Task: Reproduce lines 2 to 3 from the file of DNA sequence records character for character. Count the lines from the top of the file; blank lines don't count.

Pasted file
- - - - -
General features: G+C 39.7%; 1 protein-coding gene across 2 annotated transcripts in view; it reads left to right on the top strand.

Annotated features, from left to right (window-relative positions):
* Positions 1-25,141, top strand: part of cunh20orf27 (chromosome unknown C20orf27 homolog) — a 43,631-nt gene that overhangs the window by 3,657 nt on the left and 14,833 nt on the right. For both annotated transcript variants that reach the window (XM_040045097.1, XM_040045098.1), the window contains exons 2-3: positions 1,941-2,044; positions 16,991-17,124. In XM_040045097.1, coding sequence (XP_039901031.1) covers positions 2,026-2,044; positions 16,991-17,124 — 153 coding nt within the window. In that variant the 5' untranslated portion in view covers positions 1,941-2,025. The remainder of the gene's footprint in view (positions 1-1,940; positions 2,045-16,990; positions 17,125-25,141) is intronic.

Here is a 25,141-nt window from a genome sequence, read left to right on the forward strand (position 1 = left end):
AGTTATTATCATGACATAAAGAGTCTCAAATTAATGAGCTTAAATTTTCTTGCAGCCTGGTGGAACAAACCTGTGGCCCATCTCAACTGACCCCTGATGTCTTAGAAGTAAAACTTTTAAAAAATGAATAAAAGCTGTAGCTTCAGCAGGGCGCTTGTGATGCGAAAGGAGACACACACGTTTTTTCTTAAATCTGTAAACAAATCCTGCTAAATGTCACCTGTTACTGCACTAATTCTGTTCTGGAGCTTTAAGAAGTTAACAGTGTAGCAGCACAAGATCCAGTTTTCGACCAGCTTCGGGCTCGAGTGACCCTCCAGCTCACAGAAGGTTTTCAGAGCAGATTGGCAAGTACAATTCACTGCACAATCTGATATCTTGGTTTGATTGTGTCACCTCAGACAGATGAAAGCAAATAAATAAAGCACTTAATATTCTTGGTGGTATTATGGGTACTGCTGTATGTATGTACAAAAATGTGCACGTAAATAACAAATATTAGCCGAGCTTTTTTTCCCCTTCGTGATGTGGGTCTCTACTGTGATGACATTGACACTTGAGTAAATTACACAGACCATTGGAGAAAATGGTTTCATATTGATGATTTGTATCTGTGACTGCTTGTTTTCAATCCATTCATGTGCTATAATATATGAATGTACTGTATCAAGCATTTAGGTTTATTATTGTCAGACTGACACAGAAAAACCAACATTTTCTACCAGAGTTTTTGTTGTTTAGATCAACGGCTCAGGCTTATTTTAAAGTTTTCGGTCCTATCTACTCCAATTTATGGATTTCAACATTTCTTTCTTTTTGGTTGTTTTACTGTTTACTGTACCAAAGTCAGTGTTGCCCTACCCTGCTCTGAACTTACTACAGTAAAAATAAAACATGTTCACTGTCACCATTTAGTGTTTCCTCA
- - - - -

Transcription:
Annotated features, from left to right (window-relative positions):
* Positions 1-25,141, top strand: part of cunh20orf27 (chromosome unknown C20orf27 homolog) — a 43,631-nt gene that overhangs the window by 3,657 nt on the left and 14,833 nt on the right. For both annotated transcript variants that reach the window (XM_040045097.1, XM_040045098.1), the window contains exons 2-3: positions 1,941-2,044; positions 16,991-17,124. In XM_040045097.1, coding sequence (XP_039901031.1) covers positions 2,026-2,044; positions 16,991-17,124 — 153 coding nt within the window. In that variant the 5' untranslated portion in view covers positions 1,941-2,025. The remainder of the gene's footprint in view (positions 1-1,940; positions 2,045-16,990; positions 17,125-25,141) is intronic.